As the Prime Minister travels to New York to attend the UNGA meeting, the whole country reels from the aftermath of the horrific blasts on Sunday in Peshawar. Questions are being asked about what the government’s next move will be to curtail the spreading security crisis, while Nawaz Sharif will be racking his brain to find answers that will undoubtedly be needed to avert the queries amid his promises of striving to promote peace in the region. Sharif will now justifiably have trouble diverting the conversation to topics that he previously wanted to discuss with the world leaders, such as future economic endeavors.

Although unable to meet with Obama, our Prime Minister has plans to see prominent world leaders such as his Indian counterpart, the IMF Managing Director, the EU President, the English Prime Minister, the Japanese Prime Minister and the Chinese Foreign Minister. All of these leaders will be concerned about the state of affairs in Pakistan, given that our most prominent exports have, of late, been nuclear technology. There is dire concern that Pakistan, despite its own suffering, does nothing to tackle the safe havens within its borders, which harbour those wreaking havoc on the streets. Sharif’s address about a peaceful Pakistan will no doubt be appreciated, but the onus of ensuring it is on him and his government. From the events of recent weeks, the APC being the most notable one, this vision seems at odds with reality.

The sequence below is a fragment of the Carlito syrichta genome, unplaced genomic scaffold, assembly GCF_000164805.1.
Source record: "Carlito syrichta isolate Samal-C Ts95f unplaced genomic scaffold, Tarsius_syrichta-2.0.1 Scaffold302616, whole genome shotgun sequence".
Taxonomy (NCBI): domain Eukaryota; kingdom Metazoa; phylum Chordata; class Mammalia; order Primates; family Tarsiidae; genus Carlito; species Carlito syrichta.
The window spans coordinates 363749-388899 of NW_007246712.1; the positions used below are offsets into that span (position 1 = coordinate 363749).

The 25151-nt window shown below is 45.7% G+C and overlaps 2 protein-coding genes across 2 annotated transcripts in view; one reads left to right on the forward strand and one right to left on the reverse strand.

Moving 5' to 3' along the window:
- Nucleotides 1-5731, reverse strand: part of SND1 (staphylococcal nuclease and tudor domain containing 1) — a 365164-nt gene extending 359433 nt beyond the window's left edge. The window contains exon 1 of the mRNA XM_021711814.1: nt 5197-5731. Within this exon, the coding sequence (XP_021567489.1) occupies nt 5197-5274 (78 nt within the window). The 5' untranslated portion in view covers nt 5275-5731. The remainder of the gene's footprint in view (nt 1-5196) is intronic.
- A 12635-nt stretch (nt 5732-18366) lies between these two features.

The Singh-Sharif meeting has been widely anticipated by citizens on both sides, and now that it is officially taking place on the 29th of this month, Nawaz must convince the Indian government, that his attempts at regional peace are genuine. Singh is likely to bring up the horrific Mumbai attacks in 2008, and Pakistan’s alleged involvement. This is a chance for both leaders to begin a new chapter. Mr Sharif will have to negotiate troubled waters wisely.

The Prime Minister’s first visit to the UN has been meticulously planned by our very best and brightest, but questions which already existed have now been pushed to the fore with yesterday’s attack in Peshawar. There is no answer, no excuse that Pakistan can give to the world about Peshawar, and Sharif will have to quickly reflect upon what to do at an occasion, where the spotlight will be on him, and what he has to say for Pakistan. This week, the Prime Minister will have a tough time convincing audiences, both local and international, that he really does know how to solve the problem that has shaken the very foundations of the country.